In Germany, heating accounts for about 30 % of total final energy consumption. Thus, if the number of HDD is up by, say, 10 % then we would expect the consumption figures to increase accordingly. The question is to what extent the latter would reflect changes in HDD. Let us demonstrate this via a simple thought experiment. Imagine Germany consumed 100 units of final energy in 2009, 30 of which were used for heating. The number of HDD was x. In 2010 HDD increased by 10% compared to the previous year. Thus we would expect a total of 33 units being absorbed for thermal comfort. Everything else remaining unchanged, the total final energy consumption in 2010 would amount to 103 units. Thus, the total consumption figure would be up by 3% in 2010.

Does this argument also hold good for primary energy consumption? Let us have a look at two countries of similar size and climatic conditions, namely Germany (Fig. 1) and UK (Fig. 2). The source data have been taken from BP Statistical Review of World Energy 2011 and Eurostat. The figures show primary energy consumption per capita (CPC) in tons of oil equivalent (toe) and the number of HDD in the respective country.

Fig. 1 Primary energy consumption per capita (in toe) and HDD in Germany

Consumption figures in Germany reflect changes in HDD only partially, as expected. At the end of our observation period we even note that a significant rise in HDD is met by a slump in consumption per capita. Between 1994 and 1996 HDD went up by more than 27%. The respective rise in CPC was a mere 3.3%.

The UK data are as follows.

Fig. 2 Primary energy consumption per capita (in toe) and HDD in UK

Again, the changes in consumption per capita are much less pronounced than the respective variations in HDD. In 1995/96 HDD increased by some 11.5 %, whereas CPC went up by 4.5 % only. As in the German case, towards the end of the obervation period a clear upward trend in HDD is met by a significant drop in CPC.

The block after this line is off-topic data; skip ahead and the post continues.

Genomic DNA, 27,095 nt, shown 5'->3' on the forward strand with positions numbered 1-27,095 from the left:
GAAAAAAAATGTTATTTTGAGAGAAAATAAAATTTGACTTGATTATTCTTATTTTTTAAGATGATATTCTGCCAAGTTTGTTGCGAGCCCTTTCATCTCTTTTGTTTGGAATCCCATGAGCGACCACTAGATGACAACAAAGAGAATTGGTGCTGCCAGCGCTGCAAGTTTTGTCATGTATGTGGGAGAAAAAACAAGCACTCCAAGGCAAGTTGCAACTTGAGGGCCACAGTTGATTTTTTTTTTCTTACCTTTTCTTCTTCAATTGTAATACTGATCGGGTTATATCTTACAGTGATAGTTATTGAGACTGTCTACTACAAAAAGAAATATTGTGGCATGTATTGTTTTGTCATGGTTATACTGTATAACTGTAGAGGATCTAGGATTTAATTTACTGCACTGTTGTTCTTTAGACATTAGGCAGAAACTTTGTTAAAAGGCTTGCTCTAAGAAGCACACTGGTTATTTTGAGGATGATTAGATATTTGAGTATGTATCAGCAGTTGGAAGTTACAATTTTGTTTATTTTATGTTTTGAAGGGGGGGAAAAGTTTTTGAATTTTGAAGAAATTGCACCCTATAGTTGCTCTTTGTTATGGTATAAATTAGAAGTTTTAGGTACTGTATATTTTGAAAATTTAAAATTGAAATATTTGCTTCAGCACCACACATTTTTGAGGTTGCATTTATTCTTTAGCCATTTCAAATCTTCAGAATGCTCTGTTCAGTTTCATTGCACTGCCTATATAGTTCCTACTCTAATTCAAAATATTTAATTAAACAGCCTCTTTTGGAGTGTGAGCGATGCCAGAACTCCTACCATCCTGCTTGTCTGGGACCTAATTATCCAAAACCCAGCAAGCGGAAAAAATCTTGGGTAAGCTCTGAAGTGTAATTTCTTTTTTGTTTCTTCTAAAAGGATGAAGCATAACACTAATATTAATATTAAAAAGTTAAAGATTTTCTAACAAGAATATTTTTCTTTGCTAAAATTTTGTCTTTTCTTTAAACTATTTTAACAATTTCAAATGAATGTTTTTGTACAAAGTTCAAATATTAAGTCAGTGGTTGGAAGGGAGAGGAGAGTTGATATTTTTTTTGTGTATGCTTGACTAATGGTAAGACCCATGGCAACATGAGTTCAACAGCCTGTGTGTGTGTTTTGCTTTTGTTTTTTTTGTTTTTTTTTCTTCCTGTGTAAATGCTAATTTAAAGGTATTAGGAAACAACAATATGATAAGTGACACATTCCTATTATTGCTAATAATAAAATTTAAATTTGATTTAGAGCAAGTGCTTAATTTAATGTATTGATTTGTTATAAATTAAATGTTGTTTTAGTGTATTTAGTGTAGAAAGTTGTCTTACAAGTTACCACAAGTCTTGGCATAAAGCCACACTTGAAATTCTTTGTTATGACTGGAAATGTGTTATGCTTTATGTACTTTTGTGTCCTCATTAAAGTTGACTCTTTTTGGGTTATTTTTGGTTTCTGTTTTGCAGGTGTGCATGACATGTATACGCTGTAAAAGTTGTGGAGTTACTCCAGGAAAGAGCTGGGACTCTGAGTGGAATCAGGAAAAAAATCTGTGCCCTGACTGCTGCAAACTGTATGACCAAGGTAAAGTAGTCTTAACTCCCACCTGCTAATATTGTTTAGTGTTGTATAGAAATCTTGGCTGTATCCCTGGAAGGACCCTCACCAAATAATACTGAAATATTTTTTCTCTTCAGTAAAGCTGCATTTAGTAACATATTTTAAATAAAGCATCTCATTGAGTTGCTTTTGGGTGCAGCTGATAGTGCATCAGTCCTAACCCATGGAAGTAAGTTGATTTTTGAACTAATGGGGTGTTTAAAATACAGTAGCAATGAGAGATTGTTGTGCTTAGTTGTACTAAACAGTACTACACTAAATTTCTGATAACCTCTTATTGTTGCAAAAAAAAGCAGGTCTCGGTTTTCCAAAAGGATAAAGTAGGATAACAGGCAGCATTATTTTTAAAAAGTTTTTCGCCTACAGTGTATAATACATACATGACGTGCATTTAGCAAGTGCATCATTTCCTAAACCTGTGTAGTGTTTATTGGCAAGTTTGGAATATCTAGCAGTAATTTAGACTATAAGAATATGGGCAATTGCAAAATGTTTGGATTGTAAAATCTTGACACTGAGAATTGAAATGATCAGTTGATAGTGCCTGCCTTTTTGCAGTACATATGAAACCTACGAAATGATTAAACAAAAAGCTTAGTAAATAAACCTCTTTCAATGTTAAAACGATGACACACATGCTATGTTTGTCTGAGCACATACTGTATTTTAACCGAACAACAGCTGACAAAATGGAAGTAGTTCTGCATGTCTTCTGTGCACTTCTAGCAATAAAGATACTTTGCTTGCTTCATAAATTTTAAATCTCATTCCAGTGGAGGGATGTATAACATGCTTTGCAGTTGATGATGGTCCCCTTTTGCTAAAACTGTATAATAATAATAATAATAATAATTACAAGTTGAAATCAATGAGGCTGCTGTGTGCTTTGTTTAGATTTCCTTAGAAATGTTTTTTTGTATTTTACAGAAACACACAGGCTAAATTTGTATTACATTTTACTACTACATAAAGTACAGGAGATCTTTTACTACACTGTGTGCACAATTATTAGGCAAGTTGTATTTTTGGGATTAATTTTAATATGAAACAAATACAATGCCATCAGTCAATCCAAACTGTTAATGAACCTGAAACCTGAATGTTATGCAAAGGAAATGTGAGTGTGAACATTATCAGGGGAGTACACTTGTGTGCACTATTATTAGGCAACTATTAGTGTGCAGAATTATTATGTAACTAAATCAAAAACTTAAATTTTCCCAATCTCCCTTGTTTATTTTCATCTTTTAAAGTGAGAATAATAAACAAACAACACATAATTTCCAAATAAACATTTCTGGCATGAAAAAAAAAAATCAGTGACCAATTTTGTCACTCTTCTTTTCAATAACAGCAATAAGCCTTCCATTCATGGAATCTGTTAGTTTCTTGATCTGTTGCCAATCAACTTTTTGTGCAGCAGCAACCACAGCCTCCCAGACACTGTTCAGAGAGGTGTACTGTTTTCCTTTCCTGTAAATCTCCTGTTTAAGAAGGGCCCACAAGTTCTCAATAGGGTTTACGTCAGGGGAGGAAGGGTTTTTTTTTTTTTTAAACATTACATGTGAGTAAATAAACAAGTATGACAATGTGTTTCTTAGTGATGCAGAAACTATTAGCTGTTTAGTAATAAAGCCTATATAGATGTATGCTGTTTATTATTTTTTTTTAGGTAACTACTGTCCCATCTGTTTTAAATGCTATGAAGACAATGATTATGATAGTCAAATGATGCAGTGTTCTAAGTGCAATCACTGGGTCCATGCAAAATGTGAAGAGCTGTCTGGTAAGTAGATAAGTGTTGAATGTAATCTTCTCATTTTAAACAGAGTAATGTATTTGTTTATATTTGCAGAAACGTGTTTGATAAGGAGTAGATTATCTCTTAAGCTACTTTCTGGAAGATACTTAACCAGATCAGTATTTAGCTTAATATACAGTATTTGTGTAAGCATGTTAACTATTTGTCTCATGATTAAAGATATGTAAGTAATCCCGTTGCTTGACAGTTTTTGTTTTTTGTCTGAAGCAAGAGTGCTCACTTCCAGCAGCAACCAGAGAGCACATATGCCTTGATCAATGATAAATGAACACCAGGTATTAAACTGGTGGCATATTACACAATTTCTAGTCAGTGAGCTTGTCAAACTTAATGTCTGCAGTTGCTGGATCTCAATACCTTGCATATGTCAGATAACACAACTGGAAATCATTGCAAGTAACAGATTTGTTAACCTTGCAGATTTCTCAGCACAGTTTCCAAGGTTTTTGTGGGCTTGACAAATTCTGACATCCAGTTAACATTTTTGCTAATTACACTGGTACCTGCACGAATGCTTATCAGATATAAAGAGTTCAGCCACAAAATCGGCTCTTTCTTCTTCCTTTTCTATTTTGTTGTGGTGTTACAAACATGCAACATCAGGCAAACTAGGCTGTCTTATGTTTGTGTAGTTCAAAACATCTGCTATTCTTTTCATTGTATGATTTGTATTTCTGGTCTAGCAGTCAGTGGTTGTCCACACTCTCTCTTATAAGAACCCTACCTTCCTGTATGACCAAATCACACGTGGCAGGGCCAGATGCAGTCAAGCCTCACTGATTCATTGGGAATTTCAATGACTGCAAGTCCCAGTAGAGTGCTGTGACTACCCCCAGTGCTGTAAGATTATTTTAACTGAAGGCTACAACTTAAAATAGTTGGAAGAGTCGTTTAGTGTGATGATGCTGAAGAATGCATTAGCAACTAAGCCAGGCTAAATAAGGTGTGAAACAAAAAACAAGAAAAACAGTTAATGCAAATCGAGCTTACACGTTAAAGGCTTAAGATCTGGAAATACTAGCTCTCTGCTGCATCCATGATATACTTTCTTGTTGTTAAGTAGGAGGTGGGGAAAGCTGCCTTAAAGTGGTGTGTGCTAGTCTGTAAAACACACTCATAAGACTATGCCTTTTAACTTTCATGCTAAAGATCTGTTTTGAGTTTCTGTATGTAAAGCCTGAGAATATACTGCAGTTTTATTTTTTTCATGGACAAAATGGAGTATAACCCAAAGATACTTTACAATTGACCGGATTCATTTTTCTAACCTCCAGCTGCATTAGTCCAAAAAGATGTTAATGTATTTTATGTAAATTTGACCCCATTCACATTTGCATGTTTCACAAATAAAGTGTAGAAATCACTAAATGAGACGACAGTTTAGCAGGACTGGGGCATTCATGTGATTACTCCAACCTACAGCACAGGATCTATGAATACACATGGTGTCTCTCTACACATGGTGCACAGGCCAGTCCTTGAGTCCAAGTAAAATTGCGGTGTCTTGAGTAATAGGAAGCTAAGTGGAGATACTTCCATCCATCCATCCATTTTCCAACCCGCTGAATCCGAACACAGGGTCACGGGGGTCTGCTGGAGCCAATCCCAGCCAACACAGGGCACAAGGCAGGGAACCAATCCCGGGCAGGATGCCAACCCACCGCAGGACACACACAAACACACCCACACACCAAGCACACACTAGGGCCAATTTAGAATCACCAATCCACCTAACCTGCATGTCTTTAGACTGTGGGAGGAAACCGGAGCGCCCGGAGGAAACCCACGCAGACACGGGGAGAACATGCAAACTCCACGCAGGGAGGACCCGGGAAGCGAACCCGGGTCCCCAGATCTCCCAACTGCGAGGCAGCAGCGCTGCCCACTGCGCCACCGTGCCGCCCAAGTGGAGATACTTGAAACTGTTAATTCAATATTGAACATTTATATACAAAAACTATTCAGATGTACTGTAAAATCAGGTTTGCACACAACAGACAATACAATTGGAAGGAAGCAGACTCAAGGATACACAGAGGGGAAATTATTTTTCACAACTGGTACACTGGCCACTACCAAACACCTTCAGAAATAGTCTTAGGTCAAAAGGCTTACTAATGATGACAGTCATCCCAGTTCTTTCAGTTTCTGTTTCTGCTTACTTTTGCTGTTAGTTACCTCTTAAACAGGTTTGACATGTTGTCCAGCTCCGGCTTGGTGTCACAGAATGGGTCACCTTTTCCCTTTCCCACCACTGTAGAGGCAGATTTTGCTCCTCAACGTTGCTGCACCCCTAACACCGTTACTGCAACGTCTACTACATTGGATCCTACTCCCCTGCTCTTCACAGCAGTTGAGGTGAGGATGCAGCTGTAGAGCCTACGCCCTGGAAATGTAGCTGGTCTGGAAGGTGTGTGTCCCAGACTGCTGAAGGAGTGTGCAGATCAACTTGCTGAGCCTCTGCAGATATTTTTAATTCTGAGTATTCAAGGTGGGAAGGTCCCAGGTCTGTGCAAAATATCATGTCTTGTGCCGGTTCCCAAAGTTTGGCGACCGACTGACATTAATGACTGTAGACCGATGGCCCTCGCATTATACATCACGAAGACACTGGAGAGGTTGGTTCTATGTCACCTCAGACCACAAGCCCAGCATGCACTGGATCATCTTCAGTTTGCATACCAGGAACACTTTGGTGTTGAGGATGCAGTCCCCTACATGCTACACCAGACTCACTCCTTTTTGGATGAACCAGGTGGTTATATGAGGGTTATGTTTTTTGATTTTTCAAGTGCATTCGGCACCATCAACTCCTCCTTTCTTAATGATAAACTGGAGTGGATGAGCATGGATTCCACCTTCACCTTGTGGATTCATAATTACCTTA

Heating degree days have certainly their merits when it comes to estimating energy needs for thermal comfort. However, on a more global scale, their usefulness is relatively limited. In any case, their importance should not be overrated.

Heating degree-days

What are heating degree-days and what are the advantages and limitations of that conept? Generally speaking, heating degree-days (HDD) represent a sensible measure in order to estimate how much energy must be provided for heating purposes.

It´s cold outside, you turn on the heating. The colder it is, the more you have to heat, if you want to keep the room temperature at a convenient level. As a consequence, you need more energy, if the outside temperatures are lower. Thus the temperature difference between inside and outside to a large extent determines how much oil, gas, wood or electricty you need in order to keep your place cosy and warm.

But this is not the only parameter having an impact on your heating bill. Another factor of crucial importance is the numer of days you have to keep the heating running in the first place. Wintry weather conditions and their duration can vary considerably from one year to another. Last year, at the beginning of November, outside temperatures in northern Europe were already below 0° C. This year, however, in the same region the thermometer has hardly ever touched the freezing point, thus saving a lot of energy costs.

So we see that two crucial parameters determine the heating effort: the temperature difference between living room and outside on the one hand and the duration of the period when the heating is on.

Formally speaking, following the definition used by Eurostat, HDD may be defined as follows:

HDD = (18° C – Tm)*d,  if Tm <= 15° C  or

HDD = 0,  if Tm > 15° C

In this formula, d represents the number of days when heating is considered to be required and Tm is the mean outside temperature defined as Tm = (Tmin + Tmax)/2. Thus, Tm is an average value of minimum and maximum temperatures during a certain period. But when is the heating actually on? According to Eurostat the heating is on when Tm <= 15° C, whereas for Tm > 15° C it is off and then HDD = 0.